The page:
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Research and Teaching

The Doctorate in Law

The Law Department offers a four-year programme leading to the doctorate. For the general rules governing admission and the doctoral programme go to the Academic Service webpages.The first year of the doctoral programme leads to the conferring of the Master in Comparative, European and International Laws (LL.M.). In the first year, researchers in the doctoral programme follow a series of seminars and courses jointly with the LL.M. researchers. Researchers who benefit from four years of grant will have four years to present their Ph.D. at the Institute and a fifth year during which the defence may take place. 

 

The One-Year LL.M. Degree (Legum Magister)

Since 1984 the EUI has offered law students a one-year programme leading to the degree of Master in Comparative, European and International Laws (LL.M.).  LL.M. researchers, counselled and supervised by a professor in the department, participate in departmental seminars and courses along with the Ph.D. researchers and they write an LL.M. thesis which is the basis for the conferral of the degree. 

For more information see the LL.M. programme.

 

The Structured LL.M./First-Year Programme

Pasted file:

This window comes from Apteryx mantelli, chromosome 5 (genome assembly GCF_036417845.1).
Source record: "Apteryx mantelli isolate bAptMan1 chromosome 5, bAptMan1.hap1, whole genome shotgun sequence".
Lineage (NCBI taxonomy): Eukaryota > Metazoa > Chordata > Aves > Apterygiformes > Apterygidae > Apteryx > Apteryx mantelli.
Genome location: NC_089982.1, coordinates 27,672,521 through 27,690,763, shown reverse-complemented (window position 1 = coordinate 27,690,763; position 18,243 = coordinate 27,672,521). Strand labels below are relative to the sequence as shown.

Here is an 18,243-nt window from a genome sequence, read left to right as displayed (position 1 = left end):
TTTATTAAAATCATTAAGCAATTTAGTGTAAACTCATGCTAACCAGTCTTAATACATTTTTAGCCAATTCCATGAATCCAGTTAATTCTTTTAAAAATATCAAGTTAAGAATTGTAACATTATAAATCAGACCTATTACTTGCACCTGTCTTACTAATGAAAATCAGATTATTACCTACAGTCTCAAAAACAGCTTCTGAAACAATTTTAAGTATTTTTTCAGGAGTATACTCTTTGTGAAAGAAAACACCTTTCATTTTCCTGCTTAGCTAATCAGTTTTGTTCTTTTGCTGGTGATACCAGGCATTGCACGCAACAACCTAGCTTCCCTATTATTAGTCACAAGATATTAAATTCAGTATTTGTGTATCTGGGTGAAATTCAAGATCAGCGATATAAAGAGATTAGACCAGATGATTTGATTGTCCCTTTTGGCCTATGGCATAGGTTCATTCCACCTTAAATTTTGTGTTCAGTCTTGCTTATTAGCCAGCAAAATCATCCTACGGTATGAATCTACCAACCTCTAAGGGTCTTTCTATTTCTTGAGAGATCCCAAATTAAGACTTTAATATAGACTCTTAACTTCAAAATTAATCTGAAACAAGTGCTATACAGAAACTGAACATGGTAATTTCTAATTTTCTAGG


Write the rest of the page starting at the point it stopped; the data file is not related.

Research Development Workshops and Intensive Courses

The LL.M/First-Year Ph.D. Programme aims to provide LL.M. and doctoral researchers with opportunities for intensive engagement with permanent and visiting faculty, in order to assist in the iterative development of their research design and enhance scholarly literacy. This takes several forms during the year.

First, at the opening of the Academic Year, there will be two days of intensive orientation, including an introduction to faculty and basic issues such as the researcher-supervisor relationship. LL.M./first-year researchers will also participate in a 4-hour seminar with President Weiler on "How to Write a Ph.D. in Law" and attend a special event marking the opening of the Academic Year.  

Second, in December (6-7-9) researchers can attend the Law department Theory Lab, taught by Professors Nehal Bhuta, David Dyzenhaus (Univeristy of Toronto), and Urska Sadl. On 15-16 December, every LL.M./first-year researcher will participate in a workshop with faculty and fellows to discuss the researcher's Research Question. 

Between 22-24 March, Professor Simon Deakin of Cambridge University will teach an intensive course on the methods of Law and Economics. On 24-28 April, Professor Tobias Kelly of the University of Edinburgh, Professor Claire Kilpatrick and Professor Nehal Bhuta will teach an intensive course on Qualitative Methods for Socio-Legal Inquiry. 

The aim of these courses and seminars is first and foremost to expand researchers' scholarly literacy and expose them to a variety of intellectual approaches to the advanced study of law. The seminars may also assist researchers with their own research design and development, and visiting faculty will be available for individual consultation and office hours during their stay. All LL.M./first-year researchers are strongly encouraged to meet with the visiting professors to discuss their research project.